Have you found any bright spots? Leave your answers in the comments.
A new law called the Sunshine Act requires certain companies that provide payments, gifts, food, education, and other “transfers” to dentists to submit an annual report to the federal government with information about each dentist and what was provided.
The Act is intended to make the financial relationships between industry and providers transparent on a national scale, and to give consumers information so they may ask questions and make more informed decisions about their healthcare providers.
If you have questions about the Sunshine Act, you are in luck—the ADA has answers. ADA members may access the Frequently Asked Questions online. This member-only resource addresses twenty questions about the Act, including:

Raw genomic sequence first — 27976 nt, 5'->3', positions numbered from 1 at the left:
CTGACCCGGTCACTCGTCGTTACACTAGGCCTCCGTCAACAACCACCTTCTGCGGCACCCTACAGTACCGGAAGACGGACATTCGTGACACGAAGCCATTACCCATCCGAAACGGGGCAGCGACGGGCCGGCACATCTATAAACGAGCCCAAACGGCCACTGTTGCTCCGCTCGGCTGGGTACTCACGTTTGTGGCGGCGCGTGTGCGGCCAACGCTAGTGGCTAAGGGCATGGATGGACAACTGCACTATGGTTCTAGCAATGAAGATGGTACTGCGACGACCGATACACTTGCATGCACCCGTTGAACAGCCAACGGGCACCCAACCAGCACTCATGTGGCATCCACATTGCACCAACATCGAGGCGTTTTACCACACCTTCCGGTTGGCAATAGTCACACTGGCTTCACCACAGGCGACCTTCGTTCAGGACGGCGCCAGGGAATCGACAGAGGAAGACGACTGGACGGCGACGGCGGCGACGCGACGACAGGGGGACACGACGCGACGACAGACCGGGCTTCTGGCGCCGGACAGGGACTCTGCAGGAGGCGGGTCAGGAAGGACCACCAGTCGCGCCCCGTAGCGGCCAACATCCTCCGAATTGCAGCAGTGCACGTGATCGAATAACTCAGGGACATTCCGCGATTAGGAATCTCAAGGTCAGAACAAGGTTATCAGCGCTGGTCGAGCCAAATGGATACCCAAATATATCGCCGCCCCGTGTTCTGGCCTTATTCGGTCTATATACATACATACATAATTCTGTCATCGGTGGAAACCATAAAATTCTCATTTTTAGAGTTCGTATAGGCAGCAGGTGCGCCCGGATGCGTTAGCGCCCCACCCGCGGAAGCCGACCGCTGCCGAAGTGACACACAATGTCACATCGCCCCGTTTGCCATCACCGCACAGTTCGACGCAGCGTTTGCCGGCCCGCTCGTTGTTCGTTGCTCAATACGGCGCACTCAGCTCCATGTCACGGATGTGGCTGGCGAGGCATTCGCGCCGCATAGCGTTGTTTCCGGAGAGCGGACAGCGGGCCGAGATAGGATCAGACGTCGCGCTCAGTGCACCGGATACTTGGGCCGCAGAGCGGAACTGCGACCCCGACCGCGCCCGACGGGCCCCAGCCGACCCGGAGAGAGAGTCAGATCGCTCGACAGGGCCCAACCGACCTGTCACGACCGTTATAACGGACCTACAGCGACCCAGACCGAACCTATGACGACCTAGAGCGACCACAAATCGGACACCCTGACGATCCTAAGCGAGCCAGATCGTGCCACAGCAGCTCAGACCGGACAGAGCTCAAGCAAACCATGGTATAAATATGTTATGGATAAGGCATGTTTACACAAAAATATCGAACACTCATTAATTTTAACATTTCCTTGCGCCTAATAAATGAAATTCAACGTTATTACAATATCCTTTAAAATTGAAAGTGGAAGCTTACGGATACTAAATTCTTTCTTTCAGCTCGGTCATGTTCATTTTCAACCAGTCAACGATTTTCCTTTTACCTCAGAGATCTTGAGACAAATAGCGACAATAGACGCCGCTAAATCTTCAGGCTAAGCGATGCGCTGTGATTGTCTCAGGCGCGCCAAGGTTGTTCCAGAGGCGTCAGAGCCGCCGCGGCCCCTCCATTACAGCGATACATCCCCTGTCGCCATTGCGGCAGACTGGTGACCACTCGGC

What information will be included in a report?
How can a dentist find out that a report has been filed?
The American Dental Association is proud to be one of the founding members of the Ad Council’s Partnership for Healthy Mouths, Healthy Lives. As part of its successful Kids’ Healthy Mouths campaign, the Partnership recently released Toothsavers, a new, free mobile gaming app. This interactive game encourages kids to save friendly fairy tale characters from the evil, cavity-creating sorceress who cast a wicked, tooth-rotting spell on the kingdom. The goal of the game is to motivate children to save their own teeth by brushing their teeth two minutes, twice a day.
Principle 2 of the ADA Code of Ethics relates to nonmaleficience – that is, do no harm. Section 2G specifically states that dentists should avoid interpersonal relationships that could impair their professional judgment or risk the possibility of exploiting the confidence placed in them by a patient. So, while the Code does not specifically state(…)